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Ottawa sex workers angry at police sting operation

Operation Northern Spotlight sought to locate victims of trafficking

Credit: ThinkStock

Police are calling a two-day anti-trafficking sting a success, but local sex-trade workers say their tactics are intimidating the wrong people.

On Jan 22 and Jan 23, the Ottawa Police Service (OPS) was among 26 police forces across the country participating in Operation Northern Spotlight, which aimed to find female trafficking victims forced to work in the sex-trade industry.

Coordinated by the Durham Regional Police Service, the initiative involved police officers interviewing more than 330 women, including some who are underage. Officers would contact an escort for a date, then show up at the escort’s door in uniform, ask to be let in and assess whether or not the sex worker was being victimized, says Inspector Paul Johnston, of the OPS.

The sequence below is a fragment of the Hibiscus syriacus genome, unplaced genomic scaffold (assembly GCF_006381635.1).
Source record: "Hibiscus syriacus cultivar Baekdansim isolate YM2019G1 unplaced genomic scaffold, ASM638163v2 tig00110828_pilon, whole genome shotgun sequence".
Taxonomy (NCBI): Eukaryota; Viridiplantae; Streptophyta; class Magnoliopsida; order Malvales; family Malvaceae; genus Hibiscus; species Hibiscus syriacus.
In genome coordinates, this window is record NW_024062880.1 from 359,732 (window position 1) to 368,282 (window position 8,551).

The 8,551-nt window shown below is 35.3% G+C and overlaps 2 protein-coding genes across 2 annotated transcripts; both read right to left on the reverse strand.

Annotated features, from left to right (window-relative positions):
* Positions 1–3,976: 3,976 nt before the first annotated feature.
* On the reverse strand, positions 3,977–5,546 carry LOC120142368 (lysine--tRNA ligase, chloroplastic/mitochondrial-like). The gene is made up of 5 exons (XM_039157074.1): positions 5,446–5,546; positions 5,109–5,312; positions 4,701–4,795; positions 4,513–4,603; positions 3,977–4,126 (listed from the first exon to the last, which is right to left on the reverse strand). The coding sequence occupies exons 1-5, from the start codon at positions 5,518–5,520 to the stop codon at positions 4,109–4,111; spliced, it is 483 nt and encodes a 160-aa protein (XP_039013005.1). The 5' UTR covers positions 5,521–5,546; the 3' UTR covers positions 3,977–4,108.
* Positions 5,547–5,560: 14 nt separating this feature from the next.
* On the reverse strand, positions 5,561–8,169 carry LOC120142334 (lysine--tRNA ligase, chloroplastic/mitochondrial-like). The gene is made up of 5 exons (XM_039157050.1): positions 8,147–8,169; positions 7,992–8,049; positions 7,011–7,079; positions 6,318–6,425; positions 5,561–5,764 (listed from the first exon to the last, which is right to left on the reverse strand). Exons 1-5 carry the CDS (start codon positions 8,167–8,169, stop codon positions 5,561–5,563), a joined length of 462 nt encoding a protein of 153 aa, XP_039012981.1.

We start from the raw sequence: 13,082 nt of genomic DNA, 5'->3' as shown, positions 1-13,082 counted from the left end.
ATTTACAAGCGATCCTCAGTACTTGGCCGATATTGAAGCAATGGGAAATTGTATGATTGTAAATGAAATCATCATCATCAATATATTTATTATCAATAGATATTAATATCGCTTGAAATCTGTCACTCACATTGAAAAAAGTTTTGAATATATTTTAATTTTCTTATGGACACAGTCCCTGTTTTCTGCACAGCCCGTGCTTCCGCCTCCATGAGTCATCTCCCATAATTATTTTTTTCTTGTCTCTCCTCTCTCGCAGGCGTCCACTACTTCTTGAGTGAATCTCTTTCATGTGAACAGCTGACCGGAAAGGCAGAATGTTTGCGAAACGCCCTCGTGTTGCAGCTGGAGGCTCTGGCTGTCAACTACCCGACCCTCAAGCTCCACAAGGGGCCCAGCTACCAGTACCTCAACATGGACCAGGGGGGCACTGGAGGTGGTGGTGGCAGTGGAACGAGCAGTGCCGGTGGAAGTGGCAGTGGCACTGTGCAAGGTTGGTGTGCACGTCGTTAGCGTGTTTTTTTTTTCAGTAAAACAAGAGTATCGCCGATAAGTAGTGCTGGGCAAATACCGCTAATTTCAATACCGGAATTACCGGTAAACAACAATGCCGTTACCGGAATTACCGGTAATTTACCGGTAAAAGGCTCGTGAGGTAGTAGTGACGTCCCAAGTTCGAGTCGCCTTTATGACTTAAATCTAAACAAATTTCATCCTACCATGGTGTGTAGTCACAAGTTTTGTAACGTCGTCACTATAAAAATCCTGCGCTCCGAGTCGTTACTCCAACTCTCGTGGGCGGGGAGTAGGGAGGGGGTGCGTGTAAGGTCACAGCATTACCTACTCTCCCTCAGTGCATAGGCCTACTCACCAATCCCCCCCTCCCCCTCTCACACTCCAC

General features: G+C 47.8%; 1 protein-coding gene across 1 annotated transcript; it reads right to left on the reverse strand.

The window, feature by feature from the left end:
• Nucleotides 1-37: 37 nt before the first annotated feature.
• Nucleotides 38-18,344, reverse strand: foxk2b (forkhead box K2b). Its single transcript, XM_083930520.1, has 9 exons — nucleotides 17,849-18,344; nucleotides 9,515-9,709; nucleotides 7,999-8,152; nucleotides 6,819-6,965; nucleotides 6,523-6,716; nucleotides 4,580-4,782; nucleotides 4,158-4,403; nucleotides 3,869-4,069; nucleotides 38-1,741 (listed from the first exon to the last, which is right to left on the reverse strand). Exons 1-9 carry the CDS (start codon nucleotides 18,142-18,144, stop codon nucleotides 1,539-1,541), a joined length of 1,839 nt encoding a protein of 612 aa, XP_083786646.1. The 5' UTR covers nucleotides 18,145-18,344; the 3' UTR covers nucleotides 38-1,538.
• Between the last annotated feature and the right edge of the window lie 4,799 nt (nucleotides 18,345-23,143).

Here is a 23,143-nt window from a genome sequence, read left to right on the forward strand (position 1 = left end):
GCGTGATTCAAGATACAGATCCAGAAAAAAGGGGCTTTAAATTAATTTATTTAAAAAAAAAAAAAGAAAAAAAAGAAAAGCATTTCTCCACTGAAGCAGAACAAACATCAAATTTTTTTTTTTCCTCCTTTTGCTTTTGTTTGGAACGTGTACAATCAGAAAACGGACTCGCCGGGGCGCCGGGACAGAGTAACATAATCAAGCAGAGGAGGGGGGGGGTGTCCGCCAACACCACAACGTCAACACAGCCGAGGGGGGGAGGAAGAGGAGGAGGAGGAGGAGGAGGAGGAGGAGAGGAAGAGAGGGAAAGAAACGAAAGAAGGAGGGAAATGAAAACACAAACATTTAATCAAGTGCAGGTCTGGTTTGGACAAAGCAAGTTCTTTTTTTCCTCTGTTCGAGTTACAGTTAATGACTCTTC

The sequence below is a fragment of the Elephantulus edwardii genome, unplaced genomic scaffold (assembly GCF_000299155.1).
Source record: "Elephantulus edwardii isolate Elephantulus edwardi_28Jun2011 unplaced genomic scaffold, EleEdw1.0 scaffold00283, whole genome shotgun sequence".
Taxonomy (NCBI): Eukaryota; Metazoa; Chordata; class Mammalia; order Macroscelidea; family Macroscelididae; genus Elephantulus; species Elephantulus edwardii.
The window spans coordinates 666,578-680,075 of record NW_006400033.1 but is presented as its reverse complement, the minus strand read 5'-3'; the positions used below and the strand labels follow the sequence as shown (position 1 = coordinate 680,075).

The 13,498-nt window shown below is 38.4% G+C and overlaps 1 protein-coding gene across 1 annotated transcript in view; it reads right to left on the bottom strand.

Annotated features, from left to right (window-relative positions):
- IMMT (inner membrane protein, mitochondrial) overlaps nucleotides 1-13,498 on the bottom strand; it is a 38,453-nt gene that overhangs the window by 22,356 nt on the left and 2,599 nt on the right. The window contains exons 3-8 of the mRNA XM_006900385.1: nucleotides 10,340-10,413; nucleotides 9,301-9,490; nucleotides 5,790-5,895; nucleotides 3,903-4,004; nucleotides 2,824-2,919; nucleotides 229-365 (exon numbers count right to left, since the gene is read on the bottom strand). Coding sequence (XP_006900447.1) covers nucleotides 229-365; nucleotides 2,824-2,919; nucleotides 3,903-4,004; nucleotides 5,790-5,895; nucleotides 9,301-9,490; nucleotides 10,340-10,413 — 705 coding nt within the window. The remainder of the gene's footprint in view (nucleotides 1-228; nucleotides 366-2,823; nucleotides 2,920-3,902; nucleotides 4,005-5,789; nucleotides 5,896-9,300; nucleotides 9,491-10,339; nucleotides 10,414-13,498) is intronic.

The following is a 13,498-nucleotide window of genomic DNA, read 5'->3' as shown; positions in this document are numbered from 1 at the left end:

“Had we announced our presence the controller has an opportunity to remove the victims or not cooperate at all,” he says. “By coming basically unannounced we have an opportunity to assess the situation.”

Although police made no local arrests, eight arrests and 28 charges connected to trafficking were laid across Canada over the two-day operation, Johnston says, adding that the sting was a success.

For Prostitutes of Ottawa-Gatineau Work, Educate and Resist (POWER), the sting was anything but successful. The sex workers’ rights organization issued a press release Jan 26 calling the operation a “huge step backwards” and criticized police for intimidating sex workers.

“I’m just shocked by how they’ve gone about doing this,” says a local independent escort who’s been a member of POWER for four years. Speaking to Xtra using the pseudonym Caroline Newcastle, she says that between the current grey area around the legality of in-call sex work and the stigma surrounding the industry and sex workers’ need for safety and privacy, the sting was ill-conceived and troubling.

“They really need to sit down with local sex workers’ human rights organizations like POWER here in Ottawa or Stella in Montreal or Maggie’s in Toronto to foster an environment of trust and mutual information sharing,” Newcastle says.

Johnston says he understands why it can be intimidating to open your door to several police officers instead of a client but says that no charges were laid related to voluntary sex work and that Ottawa police will use these tactics again to look for trafficking victims.

“If (POWER) wants to meet, I would be more than interested in meeting them,” Johnston says. “I think open dialogue is always good.”